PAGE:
Thursday, June 09, 2011

Random thoughts

I like reading mysteries. I tend towards the more hard-boiled edge of the genre, not the cozy side, because that has the most opportunities for exploring the underbelly of society and the mysteries of human nature. That said, I cannot stand most of the series mystery books out there. No series that has a murder in every book should ever be longer than two books, three maximum, unless your protagonist is a special investigator for a big city police department. We have a word for folks who accumulate a pile of dead bodies in their background. We call'em "serial killers" :).

Note that this is why I haven't tried to make a living as a writer, not that it's possible to do so anyhow in today's world, where a typical midlist writer sells 20,000 books total, worldwide, period, and most books don't break the 5,000 mark, and about $1 per book actually gets to the writer. You have to go "series" and accumulate an audience before you can start moving up the sales list in the mystery genre, and the longest "series" I can come up with has three books in it, and in that one the protagonist is a serial killer of sorts, or at least not a very nice person. (Though most of the dead bodies are not directly caused by the protagonist, who does, however, have a touching scene while standing in the middle of a field strewn with dead bodies).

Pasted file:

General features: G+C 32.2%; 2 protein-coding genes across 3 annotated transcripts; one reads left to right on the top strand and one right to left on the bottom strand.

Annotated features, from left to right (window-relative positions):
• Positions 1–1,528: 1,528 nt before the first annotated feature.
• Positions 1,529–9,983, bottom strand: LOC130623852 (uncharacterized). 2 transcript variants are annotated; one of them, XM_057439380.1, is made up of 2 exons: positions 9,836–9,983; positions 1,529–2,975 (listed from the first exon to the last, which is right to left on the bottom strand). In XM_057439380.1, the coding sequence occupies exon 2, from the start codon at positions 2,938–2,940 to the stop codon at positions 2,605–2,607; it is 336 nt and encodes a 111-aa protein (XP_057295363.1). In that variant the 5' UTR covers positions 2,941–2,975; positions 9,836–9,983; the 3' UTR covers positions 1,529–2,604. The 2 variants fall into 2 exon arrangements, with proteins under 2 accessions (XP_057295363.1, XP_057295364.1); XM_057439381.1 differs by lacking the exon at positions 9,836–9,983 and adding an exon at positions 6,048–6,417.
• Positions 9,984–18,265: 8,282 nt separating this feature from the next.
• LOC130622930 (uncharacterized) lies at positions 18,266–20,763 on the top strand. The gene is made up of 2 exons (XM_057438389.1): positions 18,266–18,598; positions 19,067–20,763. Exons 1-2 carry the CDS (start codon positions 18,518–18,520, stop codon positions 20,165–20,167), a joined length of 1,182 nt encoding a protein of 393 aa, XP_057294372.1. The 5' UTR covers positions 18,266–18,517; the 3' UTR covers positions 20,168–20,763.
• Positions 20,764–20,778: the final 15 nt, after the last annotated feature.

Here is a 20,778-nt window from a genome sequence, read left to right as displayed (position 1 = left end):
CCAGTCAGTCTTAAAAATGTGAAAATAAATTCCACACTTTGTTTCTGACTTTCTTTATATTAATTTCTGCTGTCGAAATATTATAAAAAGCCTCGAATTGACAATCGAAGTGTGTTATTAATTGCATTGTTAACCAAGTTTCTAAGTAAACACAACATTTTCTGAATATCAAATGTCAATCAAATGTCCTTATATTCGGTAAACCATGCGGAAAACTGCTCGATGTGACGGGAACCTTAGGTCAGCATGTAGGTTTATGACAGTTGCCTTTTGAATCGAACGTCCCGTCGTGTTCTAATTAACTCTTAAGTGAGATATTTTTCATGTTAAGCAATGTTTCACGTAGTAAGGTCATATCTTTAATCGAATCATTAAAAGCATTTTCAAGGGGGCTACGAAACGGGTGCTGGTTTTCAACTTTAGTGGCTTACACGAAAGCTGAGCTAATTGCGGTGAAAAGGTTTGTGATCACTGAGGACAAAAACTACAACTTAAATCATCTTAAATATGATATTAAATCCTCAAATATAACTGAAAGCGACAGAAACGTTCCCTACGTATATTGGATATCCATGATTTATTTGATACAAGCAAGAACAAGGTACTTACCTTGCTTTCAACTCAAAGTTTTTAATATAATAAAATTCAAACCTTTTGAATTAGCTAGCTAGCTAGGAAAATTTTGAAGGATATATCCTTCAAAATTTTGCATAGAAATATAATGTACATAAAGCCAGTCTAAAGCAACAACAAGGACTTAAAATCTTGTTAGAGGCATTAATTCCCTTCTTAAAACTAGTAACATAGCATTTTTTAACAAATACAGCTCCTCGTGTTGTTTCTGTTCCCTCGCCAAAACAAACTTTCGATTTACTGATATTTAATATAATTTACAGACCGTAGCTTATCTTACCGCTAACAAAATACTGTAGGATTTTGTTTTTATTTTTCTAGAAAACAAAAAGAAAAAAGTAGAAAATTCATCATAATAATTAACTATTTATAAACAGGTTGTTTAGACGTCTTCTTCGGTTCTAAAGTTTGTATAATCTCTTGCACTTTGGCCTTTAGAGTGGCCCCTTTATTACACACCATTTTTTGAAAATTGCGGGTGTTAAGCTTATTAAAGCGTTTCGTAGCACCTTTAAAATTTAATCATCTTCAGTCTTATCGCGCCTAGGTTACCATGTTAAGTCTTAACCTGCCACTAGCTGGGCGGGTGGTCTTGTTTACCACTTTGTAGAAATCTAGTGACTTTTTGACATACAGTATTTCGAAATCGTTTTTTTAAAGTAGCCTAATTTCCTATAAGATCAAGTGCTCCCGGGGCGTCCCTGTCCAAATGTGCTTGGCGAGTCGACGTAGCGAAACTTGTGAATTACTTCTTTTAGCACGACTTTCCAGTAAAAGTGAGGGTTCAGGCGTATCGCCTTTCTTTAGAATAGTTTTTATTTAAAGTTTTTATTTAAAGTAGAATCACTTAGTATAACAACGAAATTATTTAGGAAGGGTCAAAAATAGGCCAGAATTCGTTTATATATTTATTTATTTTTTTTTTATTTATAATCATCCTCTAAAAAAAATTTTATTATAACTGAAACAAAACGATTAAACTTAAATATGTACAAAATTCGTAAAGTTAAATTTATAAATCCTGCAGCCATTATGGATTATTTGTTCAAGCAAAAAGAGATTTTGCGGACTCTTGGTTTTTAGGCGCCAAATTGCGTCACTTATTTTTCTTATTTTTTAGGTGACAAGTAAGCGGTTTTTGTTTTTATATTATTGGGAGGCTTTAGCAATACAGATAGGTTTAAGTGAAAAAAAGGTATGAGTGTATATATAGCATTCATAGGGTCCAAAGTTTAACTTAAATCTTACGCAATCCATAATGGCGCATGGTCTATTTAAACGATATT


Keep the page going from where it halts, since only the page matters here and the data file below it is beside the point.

Oh yeah, back to the Weiner "sex scandal": Uhm, wouldn't there have to be, like, actual sex for there to be a "sex scandal"?

  • John Ensign (R-Nevada): actually, like, poked his mistress.
  • John Edwards (D-North Carolina): Actually, like, poked his mistress.
  • Dave Vitter (R-Louisiana): Actually, liked, poked a bunch of prostitutes while wearin’ diapers.
  • Anthony Weiner (D-New York): sent a photo of his poker.
Which of the above is not like the other?

Next up: Some right winger will tell me that a photo is the exact same thing as the actual act. Hmm. So if I deliver to him a photo of a pizza, it’s the exact same thing as actually delivering pizza to his apartment. So he has nobody to blame but himself next time he orders delivery and receives a photo rather than the expected food, because the photo is the exact same thing as the food, right?